Winter is no less lonely than any other time of year…

But why does it make us feel lonelier?

Perhaps it’s the dark evenings, perhaps it’s when the Christmas adverts start, perhaps it’s when everyone else seems to start getting party invites… 

The fact is that more young people than ever feel lonely. A recent survey by the BBC suggests that 40% of 16-24 year olds would say they feel lonely. 

Young people check their social media pretty often, and to them, it can look like everyone else is having an amazing. Pictures of people with friends at a party, on holiday with their family, chilling with friends that they don’t know, checking into the cinema with their girlfriend or boyfriend… no one ever looks like they're lonely.

The reality is far from it – as adults, we know that some people have many acquaintances to make it look like they aren’t lonely. They fill their lives with people who aren’t really friends and people they possibly don’t even trust much because they want to block out that feeling of loneliness.

Some people struggle to make friends and their online friends are the ones they talk to most because they can ‘pretend’ to be something they aren’t… but then end up feeling lonelier.

The common factor in the increase of loneliness in young people, is the rise in social media use because it doesn’t often create deep, meaningful friendships that are based on trust and shared lives. Ironically social media makes them feel lonelier, not less lonely.

So, let's look at some of the ways you could encourage your child to help combat feeling lonely: 

1️⃣ Suggest they reduce their social media time.

2️⃣ Help them to create connections with people face to face.

3️⃣ Coax them to join a group or start a hobby – fitness, craft, music?

4️⃣ Eat with them as a family at mealtimes.

5️⃣ Encourage them to say ‘yes’ to trying something new.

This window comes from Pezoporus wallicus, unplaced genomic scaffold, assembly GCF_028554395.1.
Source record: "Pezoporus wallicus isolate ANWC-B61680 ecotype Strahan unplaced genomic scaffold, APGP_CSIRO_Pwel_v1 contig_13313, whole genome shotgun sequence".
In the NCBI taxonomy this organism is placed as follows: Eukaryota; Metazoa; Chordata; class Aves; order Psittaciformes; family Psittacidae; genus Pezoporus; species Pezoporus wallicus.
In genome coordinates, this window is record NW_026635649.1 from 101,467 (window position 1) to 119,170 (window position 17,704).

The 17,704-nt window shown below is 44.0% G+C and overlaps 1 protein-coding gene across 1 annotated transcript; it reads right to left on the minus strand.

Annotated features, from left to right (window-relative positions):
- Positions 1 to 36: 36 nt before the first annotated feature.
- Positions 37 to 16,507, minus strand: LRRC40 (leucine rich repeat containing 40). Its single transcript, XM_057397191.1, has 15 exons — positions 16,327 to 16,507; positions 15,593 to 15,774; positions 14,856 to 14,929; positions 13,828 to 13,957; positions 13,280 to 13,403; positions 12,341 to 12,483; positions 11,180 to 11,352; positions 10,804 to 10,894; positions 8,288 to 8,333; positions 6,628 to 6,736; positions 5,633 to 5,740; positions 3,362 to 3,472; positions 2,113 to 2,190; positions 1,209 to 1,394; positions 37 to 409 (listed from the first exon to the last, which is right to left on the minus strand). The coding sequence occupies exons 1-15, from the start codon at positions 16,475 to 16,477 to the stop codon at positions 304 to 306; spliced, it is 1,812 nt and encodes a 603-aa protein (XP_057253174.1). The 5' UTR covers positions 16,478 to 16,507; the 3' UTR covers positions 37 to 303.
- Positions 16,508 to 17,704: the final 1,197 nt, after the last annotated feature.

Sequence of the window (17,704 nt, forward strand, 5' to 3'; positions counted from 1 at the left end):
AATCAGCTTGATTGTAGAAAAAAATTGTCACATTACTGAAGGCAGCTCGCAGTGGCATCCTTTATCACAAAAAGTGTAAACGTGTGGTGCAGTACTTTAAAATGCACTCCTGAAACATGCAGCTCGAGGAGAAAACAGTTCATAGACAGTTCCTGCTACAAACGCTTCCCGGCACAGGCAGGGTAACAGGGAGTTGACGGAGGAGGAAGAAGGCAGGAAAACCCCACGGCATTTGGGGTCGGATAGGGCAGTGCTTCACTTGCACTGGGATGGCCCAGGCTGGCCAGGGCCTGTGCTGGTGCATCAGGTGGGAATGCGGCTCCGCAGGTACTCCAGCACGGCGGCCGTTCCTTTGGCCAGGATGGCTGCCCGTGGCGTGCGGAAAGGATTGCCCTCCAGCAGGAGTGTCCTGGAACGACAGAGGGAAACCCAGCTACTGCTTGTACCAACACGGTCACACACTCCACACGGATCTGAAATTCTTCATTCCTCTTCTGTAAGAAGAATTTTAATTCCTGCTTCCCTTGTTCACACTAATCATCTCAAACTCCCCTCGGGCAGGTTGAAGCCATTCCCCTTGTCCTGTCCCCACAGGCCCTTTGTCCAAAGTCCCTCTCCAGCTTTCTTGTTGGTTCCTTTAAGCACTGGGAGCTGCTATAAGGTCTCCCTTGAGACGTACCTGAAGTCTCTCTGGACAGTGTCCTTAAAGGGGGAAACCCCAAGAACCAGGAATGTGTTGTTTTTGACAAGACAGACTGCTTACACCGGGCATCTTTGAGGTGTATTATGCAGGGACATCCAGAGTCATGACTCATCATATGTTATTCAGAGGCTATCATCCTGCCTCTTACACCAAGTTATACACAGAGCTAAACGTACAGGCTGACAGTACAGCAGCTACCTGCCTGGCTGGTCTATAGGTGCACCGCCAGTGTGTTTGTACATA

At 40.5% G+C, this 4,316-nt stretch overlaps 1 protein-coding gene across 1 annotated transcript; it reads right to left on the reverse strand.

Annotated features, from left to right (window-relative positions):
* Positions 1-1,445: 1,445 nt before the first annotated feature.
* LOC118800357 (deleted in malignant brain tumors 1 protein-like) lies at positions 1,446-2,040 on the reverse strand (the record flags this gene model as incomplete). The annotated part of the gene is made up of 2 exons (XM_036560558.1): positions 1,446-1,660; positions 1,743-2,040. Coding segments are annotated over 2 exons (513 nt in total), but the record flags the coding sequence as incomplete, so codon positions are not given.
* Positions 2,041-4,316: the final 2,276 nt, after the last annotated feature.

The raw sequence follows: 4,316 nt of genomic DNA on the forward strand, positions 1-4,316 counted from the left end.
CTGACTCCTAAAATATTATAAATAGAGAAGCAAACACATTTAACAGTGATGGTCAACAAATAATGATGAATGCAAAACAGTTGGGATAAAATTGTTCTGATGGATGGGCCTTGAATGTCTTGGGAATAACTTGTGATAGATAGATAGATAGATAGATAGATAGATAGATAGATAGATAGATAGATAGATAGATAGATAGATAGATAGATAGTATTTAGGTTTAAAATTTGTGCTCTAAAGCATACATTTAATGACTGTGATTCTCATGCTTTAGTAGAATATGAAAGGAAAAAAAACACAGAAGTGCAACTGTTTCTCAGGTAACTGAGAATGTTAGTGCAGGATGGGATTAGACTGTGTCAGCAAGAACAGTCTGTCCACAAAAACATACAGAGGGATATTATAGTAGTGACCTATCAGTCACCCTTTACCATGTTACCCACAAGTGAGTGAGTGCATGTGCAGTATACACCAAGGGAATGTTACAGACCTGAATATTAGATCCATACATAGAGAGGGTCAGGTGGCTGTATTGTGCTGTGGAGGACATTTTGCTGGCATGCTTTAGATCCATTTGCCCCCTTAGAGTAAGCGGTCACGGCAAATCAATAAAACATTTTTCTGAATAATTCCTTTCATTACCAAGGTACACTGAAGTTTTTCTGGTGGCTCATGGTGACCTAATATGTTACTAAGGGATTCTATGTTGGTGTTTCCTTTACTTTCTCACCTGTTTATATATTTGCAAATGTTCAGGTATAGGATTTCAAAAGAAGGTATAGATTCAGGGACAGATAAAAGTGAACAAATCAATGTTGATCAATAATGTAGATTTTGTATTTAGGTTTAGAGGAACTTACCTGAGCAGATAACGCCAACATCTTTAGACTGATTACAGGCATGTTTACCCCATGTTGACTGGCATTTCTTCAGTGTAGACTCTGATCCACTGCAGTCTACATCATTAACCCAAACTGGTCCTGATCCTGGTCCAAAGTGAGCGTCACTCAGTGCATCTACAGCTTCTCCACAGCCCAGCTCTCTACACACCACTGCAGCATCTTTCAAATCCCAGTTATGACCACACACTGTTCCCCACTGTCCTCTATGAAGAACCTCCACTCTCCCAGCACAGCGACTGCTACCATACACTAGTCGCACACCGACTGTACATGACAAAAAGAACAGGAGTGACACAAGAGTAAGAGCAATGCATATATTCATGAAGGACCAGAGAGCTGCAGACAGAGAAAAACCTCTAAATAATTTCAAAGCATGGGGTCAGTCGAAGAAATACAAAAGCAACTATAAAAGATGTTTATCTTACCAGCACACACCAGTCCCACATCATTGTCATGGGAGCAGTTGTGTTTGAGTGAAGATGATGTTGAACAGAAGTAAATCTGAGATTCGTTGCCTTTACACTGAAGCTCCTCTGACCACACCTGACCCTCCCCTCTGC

6️⃣ Think about if connecting with their cousins, siblings, grandparents and wider family more could be beneficial. 

There are lots of Organisations out there that offer opportunities to join groups or clubs in order to connect with other young people your own age. Do some research in your local area to find out what's going on and what your child might like to get involved with.

If cooking's their bag - here at Youthscape, we offer something called Open House, which is a cookery project run by Gemma, our Drop-in Manager, and a professional chef! Over the eight weeks of the course they will learn to cook different dishes, improve their kitchen skills, and host a dinner for a disadvantaged group from the local community...


The aim of the project is to develop confidence in abilities, build relationships, integrate into our daily after-school Drop-in project, engage with a different group in the community, and through this become more connected, improve self-esteem, and begin to gain the skills that will enable young people to recognise and manage their feelings of loneliness and social isolation now and in the future. 

If your child is aged 11-15 and lives in Luton, get in touch with Gemma to find out more about our Open House project.

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